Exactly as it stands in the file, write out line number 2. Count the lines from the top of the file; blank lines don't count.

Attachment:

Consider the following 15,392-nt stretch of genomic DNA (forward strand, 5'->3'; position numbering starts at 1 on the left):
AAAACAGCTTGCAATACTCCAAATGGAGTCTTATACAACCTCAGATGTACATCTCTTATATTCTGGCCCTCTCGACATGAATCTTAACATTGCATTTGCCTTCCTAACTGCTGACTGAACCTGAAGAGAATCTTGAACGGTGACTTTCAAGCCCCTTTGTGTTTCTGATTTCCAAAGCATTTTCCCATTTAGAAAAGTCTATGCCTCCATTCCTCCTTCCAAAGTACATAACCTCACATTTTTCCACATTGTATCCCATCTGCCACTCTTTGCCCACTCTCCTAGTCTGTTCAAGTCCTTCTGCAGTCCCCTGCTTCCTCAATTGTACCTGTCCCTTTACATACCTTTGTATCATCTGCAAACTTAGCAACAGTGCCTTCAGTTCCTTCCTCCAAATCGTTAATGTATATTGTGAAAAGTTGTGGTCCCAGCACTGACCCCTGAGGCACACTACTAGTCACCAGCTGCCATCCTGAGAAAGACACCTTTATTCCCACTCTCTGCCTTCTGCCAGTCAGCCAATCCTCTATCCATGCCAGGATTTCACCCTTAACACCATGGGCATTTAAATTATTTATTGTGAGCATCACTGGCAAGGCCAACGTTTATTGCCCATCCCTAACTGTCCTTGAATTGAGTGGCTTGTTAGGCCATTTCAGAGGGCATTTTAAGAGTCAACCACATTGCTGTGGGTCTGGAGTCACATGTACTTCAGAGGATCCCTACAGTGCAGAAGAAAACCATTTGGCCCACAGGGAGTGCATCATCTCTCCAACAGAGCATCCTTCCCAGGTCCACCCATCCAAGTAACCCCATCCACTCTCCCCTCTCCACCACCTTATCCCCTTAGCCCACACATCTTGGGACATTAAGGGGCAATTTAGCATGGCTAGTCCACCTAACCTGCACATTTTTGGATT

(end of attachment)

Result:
AAAACAGCTTGCAATACTCCAAATGGAGTCTTATACAACCTCAGATGTACATCTCTTATATTCTGGCCCTCTCGACATGAATCTTAACATTGCATTTGCCTTCCTAACTGCTGACTGAACCTGAAGAGAATCTTGAACGGTGACTTTCAAGCCCCTTTGTGTTTCTGATTTCCAAAGCATTTTCCCATTTAGAAAAGTCTATGCCTCCATTCCTCCTTCCAAAGTACATAACCTCACATTTTTCCACATTGTATCCCATCTGCCACTCTTTGCCCACTCTCCTAGTCTGTTCAAGTCCTTCTGCAGTCCCCTGCTTCCTCAATTGTACCTGTCCCTTTACATACCTTTGTATCATCTGCAAACTTAGCAACAGTGCCTTCAGTTCCTTCCTCCAAATCGTTAATGTATATTGTGAAAAGTTGTGGTCCCAGCACTGACCCCTGAGGCACACTACTAGTCACCAGCTGCCATCCTGAGAAAGACACCTTTATTCCCACTCTCTGCCTTCTGCCAGTCAGCCAATCCTCTATCCATGCCAGGATTTCACCCTTAACACCATGGGCATTTAAATTATTTATTGTGAGCATCACTGGCAAGGCCAACGTTTATTGCCCATCCCTAACTGTCCTTGAATTGAGTGGCTTGTTAGGCCATTTCAGAGGGCATTTTAAGAGTCAACCACATTGCTGTGGGTCTGGAGTCACATGTACTTCAGAGGATCCCTACAGTGCAGAAGAAAACCATTTGGCCCACAGGGAGTGCATCATCTCTCCAACAGAGCATCCTTCCCAGGTCCACCCATCCAAGTAACCCCATCCACTCTCCCCTCTCCACCACCTTATCCCCTTAGCCCACACATCTTGGGACATTAAGGGGCAATTTAGCATGGCTAGTCCACCTAACCTGCACATTTTTGGATT